That's one of the reasons why I say English is an autism-friendly language.



MaxE
Veteran
Veteran

User avatar

Joined: 2 Sep 2013
Gender: Male
Posts: 3,317
Location: Mid-Atlantic US

04 Jun 2022, 1:58 pm

temp1234 wrote:
I hear that Japanese is even more complicated, having several first person pronouns and second person pronouns.

Japanese, as I understand it, doesn't have pronouns, just forms of address ranging from pejorative to honorific. And it seems to me that the rules which decide which honorifics to use are somewhat straightforward. Whereas in European languages, it can be difficult to know when to use the formal pronouns, and this has changed over time IOW there are situations when I, as a student spending a semester in France in 1972 would have used the formal pronoun, but nowadays the same situation would call for the informal pronoun. I think that knowing which to use requires a certain grasp of social cues that an autistic person would be more likely to miss.


_________________
My WP story


temp1234
Veteran
Veteran

Joined: 9 Apr 2022
Gender: Male
Posts: 1,499

04 Jun 2022, 2:16 pm

^Well, it was actually a Japanese person who told me about this pronoun thing. He said he tended to become untalkative when speaking Japanese due to discomfort in having to choose the first person pronoun and second person pronoun as well as in having to choose the auxiliary verb to end the sentence, despite Japanese being his mother tongue and first language. He said he even uses English when he speaks to Japanese people here in Australia because he doesn't have to worry about those extra social things in English.



funeralxempire
Veteran
Veteran

User avatar

Joined: 27 Oct 2014
Age: 37
Gender: Non-binary
Posts: 17,958
Location: I'm right here

05 Jun 2022, 1:15 pm

1986 wrote:
It was news to me that Japan was considered a high context culture (In fact I had to google that word). But I can see where you are coming from. Many Japanese, especially the younger ones, make plenty of faux-pas but the intensity of the shame they feel ensures they don't make the error twice (if they do, there's a good chance they end up as hikikomori as they can't take the embarrassment).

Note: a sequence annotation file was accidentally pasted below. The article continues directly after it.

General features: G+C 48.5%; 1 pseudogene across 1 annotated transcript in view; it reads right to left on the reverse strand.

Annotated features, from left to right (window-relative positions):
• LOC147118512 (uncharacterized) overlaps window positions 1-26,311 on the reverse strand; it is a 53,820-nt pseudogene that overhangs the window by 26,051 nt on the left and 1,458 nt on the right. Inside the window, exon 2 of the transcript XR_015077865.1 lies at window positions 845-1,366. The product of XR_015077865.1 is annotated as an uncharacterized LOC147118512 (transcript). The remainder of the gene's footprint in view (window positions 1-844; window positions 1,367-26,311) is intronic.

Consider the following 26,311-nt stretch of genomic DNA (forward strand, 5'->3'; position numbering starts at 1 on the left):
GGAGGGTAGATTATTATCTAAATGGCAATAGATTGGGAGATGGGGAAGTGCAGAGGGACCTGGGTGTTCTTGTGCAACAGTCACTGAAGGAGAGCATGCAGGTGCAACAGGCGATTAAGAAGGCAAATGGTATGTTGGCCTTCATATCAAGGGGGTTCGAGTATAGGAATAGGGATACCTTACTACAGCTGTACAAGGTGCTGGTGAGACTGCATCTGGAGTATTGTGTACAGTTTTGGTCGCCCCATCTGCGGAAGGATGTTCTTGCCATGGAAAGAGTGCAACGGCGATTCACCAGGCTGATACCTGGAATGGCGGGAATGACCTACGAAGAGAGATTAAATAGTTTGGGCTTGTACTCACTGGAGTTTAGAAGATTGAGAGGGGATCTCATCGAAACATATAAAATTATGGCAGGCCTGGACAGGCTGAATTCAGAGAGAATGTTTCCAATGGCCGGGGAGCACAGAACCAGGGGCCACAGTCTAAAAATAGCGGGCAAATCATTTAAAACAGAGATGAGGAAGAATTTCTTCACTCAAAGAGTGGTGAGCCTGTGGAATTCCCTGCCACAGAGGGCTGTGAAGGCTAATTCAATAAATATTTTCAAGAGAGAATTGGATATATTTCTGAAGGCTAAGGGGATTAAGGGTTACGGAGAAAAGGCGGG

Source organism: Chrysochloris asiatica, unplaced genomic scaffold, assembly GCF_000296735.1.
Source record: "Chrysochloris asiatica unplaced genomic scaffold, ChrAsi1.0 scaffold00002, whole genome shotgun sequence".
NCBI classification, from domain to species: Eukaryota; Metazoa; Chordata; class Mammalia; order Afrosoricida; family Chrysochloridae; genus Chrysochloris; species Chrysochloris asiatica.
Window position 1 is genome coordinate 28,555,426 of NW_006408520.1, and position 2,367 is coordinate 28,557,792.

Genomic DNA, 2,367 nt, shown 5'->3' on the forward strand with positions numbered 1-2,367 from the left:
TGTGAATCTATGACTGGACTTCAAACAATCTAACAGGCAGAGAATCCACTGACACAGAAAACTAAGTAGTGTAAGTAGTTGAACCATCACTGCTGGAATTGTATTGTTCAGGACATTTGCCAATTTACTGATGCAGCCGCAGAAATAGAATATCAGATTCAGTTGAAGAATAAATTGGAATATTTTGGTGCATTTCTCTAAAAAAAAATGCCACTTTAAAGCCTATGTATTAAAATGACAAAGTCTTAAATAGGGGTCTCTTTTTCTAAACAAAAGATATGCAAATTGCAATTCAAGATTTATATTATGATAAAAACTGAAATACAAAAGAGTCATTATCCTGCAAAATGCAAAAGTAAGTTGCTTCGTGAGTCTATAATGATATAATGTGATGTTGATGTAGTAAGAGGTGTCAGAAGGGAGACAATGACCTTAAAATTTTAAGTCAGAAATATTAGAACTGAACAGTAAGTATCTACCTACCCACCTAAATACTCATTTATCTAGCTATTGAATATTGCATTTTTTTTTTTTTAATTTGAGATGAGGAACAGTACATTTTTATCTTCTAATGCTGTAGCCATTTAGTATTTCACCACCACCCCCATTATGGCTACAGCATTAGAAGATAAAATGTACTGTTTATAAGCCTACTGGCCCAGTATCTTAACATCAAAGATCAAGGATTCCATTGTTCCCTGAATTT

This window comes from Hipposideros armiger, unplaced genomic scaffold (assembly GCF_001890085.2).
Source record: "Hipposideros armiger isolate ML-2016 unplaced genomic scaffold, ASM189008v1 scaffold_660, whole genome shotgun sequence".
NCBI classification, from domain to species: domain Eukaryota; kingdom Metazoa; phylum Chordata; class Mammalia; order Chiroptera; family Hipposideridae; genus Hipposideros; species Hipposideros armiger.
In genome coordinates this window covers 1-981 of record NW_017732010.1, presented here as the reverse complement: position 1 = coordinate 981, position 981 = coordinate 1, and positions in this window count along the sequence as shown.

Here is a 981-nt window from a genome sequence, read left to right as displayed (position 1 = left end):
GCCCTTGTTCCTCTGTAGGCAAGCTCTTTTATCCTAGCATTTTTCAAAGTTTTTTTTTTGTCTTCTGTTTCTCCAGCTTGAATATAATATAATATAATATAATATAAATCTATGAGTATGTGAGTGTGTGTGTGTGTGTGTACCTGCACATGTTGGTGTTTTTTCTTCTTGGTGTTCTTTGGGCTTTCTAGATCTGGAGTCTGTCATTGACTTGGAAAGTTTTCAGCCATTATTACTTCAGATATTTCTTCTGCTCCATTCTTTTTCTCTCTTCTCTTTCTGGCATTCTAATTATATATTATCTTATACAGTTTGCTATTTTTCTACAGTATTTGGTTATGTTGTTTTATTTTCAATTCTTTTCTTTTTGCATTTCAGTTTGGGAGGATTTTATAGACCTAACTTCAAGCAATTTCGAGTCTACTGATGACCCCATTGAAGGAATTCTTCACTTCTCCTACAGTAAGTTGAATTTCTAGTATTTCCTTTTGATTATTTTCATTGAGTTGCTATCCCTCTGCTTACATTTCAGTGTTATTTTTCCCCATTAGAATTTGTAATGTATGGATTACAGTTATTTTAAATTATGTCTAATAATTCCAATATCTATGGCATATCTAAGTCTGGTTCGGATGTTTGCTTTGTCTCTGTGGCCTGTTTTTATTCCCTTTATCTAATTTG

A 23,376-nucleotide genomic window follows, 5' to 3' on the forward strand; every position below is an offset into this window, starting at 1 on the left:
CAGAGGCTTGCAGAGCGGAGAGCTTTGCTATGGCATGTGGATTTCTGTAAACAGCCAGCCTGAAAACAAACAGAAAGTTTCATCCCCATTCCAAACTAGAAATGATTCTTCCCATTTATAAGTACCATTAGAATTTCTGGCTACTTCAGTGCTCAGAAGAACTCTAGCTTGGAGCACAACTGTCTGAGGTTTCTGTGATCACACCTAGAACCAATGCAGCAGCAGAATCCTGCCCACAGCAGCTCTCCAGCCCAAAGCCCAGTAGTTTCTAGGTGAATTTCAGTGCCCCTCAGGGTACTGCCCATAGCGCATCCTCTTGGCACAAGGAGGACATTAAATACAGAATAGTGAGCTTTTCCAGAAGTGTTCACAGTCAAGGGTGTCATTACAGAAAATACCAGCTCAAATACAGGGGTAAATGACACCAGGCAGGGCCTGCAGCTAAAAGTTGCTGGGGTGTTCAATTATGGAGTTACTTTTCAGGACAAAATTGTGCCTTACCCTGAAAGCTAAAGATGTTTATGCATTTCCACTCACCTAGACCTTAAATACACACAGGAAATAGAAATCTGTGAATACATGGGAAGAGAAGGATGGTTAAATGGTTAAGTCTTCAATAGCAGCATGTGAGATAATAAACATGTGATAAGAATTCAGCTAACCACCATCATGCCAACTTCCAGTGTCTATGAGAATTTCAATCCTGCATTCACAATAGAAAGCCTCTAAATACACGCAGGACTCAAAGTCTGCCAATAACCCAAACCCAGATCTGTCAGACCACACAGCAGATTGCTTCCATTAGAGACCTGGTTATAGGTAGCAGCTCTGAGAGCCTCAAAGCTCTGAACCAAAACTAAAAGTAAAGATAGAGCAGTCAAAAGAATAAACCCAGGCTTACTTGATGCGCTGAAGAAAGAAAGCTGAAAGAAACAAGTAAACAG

I'm not sure I'd recommend Japan for aspies. It seems like it's better for most to enjoy it from a distance. Unless you're a Japan-otaku like me.


hikikomori seems like Japanese for someone suffering intense autistic burnout as a result of a strict and demanding society.


_________________
You can't buy happiness; steal it.
戦争ではなく戦争と戦う


funeralxempire
Veteran
Veteran

User avatar

Joined: 27 Oct 2014
Age: 37
Gender: Non-binary
Posts: 17,958
Location: I'm right here

05 Jun 2022, 1:16 pm

temp1234 wrote:
Just something relevant to add to the topic, though it may not be related to anyone's post here.

In everyday English you use only one second person singular pronoun "you". In many other languages, depending on the relationship between you and your interlocutor, you might need to choose the appropriate pronoun. Examples include "tu" and "vous" in French, "du" and "Sie" in German. I hear that Japanese is even more complicated, having several first person pronouns and second person pronouns. You use the ones that are most appropriate in a given situation. So in those languages your choice of pronouns forces you to be conscious of the relationship between you and your interlocutor, which in turn makes you very self-conscious. You need to be able to read the unspoken cues/messages and determine what's the most appropriate, which probably is not easy for autistic people.

That's one of the reasons why I say English is an autism-friendly language.


Has thou forgotten about thou? :nerdy:


_________________
You can't buy happiness; steal it.
戦争ではなく戦争と戦う


1986
Veteran
Veteran

User avatar

Joined: 28 Mar 2018
Gender: Male
Posts: 624

06 Jun 2022, 2:55 am

funeralxempire wrote:
1986 wrote:
It was news to me that Japan was considered a high context culture (In fact I had to google that word). But I can see where you are coming from. Many Japanese, especially the younger ones, make plenty of faux-pas but the intensity of the shame they feel ensures they don't make the error twice (if they do, there's a good chance they end up as hikikomori as they can't take the embarrassment).

I'm not sure I'd recommend Japan for aspies. It seems like it's better for most to enjoy it from a distance. Unless you're a Japan-otaku like me.


hikikomori seems like Japanese for someone suffering intense autistic burnout as a result of a strict and demanding society.

Yeah, lots of hikikomori here have some kind of autism (usually what was called Asperger's before). That being said, a lot of them also suffer from ADHD, depression, OCD, GAD, etc. Then there are some people who simply have an extreme phobia of being judged in public, so they withdraw to a safe place without judgement (being/having been a hikikomori brings shame to your family so parents often try to "cover up" the failure by giving the child a place to hide). And even then there are some people who for purely personal reasons become hikikomori because they refuse to conform to society. Some of them live a happy life online and sell shady fanservice manga for a living.

It's complicated.



AnonymousAnonymous
Veteran
Veteran

Joined: 23 Nov 2006
Age: 32
Gender: Male
Posts: 65,016
Location: Portland, Oregon

08 Jun 2022, 6:25 pm

Regarding cultures, I am not sure about this, but perhaps English, Spanish & ASL for languages?


_________________
Silly NTs, I have Aspergers, and having Aspergers is gr-r-reat!